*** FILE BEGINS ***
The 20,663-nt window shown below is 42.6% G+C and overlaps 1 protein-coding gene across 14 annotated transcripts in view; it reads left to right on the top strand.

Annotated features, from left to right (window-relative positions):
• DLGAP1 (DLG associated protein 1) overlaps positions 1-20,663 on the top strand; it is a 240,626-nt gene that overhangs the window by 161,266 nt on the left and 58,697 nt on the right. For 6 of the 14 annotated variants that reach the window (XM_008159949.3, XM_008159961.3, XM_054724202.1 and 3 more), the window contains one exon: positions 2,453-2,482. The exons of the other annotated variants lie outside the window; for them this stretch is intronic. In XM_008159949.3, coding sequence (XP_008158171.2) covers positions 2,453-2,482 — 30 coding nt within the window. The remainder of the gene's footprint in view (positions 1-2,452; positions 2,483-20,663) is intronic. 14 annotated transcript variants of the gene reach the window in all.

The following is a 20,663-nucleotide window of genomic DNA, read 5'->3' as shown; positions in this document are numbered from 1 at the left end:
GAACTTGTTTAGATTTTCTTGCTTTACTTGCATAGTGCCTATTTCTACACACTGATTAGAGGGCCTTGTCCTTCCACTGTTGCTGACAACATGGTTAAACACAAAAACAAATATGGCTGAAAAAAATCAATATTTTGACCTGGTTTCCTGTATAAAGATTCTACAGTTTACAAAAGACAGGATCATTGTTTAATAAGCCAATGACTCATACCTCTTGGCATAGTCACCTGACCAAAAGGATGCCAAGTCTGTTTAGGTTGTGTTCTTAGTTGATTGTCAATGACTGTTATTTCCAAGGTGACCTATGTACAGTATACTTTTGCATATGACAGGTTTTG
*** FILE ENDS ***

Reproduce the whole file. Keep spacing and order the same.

The 20,663-nt window shown below is 42.6% G+C and overlaps 1 protein-coding gene across 14 annotated transcripts in view; it reads left to right on the top strand.

Annotated features, from left to right (window-relative positions):
• DLGAP1 (DLG associated protein 1) overlaps positions 1-20,663 on the top strand; it is a 240,626-nt gene that overhangs the window by 161,266 nt on the left and 58,697 nt on the right. For 6 of the 14 annotated variants that reach the window (XM_008159949.3, XM_008159961.3, XM_054724202.1 and 3 more), the window contains one exon: positions 2,453-2,482. The exons of the other annotated variants lie outside the window; for them this stretch is intronic. In XM_008159949.3, coding sequence (XP_008158171.2) covers positions 2,453-2,482 — 30 coding nt within the window. The remainder of the gene's footprint in view (positions 1-2,452; positions 2,483-20,663) is intronic. 14 annotated transcript variants of the gene reach the window in all.

The following is a 20,663-nucleotide window of genomic DNA, read 5'->3' as shown; positions in this document are numbered from 1 at the left end:
GAACTTGTTTAGATTTTCTTGCTTTACTTGCATAGTGCCTATTTCTACACACTGATTAGAGGGCCTTGTCCTTCCACTGTTGCTGACAACATGGTTAAACACAAAAACAAATATGGCTGAAAAAAATCAATATTTTGACCTGGTTTCCTGTATAAAGATTCTACAGTTTACAAAAGACAGGATCATTGTTTAATAAGCCAATGACTCATACCTCTTGGCATAGTCACCTGACCAAAAGGATGCCAAGTCTGTTTAGGTTGTGTTCTTAGTTGATTGTCAATGACTGTTATTTCCAAGGTGACCTATGTACAGTATACTTTTGCATATGACAGGTTTTG